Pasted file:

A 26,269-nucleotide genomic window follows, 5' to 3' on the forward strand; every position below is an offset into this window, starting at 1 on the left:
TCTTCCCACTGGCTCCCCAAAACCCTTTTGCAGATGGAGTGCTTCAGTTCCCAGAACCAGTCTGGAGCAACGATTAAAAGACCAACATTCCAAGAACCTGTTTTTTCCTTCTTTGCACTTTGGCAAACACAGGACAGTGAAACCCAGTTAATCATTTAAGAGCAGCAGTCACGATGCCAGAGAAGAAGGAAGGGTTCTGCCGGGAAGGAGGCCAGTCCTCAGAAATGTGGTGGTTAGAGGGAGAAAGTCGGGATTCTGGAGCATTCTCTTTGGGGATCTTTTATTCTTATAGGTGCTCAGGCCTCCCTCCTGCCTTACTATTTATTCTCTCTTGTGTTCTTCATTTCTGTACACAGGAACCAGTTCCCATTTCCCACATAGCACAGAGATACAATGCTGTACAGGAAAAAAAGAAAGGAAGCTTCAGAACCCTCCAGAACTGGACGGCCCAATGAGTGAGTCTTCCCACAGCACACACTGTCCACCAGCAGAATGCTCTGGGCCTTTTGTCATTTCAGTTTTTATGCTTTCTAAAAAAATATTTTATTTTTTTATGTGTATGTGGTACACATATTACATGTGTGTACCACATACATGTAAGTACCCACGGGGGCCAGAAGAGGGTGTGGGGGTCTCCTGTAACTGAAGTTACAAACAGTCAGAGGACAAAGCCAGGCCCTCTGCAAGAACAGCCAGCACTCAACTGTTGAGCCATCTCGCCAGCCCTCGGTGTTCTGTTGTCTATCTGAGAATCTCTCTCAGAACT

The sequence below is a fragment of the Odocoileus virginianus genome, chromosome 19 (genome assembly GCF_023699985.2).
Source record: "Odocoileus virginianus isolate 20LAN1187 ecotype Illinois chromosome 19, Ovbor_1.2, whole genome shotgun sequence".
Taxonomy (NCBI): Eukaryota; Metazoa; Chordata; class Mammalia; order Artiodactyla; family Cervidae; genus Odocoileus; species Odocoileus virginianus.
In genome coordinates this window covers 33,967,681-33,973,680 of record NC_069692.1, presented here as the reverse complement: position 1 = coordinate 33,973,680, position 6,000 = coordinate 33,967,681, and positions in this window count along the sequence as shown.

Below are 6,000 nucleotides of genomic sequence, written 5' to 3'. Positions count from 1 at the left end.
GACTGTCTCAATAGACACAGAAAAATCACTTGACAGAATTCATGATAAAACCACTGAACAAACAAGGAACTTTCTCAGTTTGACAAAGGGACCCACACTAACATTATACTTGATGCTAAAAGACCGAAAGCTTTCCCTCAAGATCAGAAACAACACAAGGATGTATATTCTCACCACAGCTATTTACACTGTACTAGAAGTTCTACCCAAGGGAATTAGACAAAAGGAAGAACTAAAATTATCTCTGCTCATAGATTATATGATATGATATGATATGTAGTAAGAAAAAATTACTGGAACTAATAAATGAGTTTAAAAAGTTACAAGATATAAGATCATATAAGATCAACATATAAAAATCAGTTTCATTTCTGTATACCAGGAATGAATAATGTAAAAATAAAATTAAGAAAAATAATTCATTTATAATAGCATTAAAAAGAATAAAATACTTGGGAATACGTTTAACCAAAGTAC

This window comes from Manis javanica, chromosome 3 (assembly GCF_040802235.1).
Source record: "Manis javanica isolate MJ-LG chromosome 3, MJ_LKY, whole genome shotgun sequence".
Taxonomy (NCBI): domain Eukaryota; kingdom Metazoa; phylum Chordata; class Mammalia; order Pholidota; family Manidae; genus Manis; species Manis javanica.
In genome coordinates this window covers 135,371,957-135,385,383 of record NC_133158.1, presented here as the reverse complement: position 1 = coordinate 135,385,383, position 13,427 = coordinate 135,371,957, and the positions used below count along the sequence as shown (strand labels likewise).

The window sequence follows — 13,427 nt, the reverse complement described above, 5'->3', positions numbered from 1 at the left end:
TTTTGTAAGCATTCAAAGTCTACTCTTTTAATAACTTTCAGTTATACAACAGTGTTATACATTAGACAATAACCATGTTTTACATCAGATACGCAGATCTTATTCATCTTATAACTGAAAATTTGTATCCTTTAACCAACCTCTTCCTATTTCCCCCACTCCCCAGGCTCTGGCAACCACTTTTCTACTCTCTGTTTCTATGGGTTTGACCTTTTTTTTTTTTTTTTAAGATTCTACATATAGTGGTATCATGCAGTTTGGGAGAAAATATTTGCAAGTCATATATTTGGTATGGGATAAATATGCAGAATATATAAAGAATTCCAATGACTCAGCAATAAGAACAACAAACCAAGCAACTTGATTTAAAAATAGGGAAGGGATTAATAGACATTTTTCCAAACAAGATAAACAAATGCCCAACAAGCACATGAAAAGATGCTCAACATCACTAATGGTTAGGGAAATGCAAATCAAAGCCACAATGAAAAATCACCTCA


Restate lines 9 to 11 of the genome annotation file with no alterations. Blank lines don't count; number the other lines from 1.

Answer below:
This window comes from Manis javanica, chromosome 3 (assembly GCF_040802235.1).
Source record: "Manis javanica isolate MJ-LG chromosome 3, MJ_LKY, whole genome shotgun sequence".
Taxonomy (NCBI): domain Eukaryota; kingdom Metazoa; phylum Chordata; class Mammalia; order Pholidota; family Manidae; genus Manis; species Manis javanica.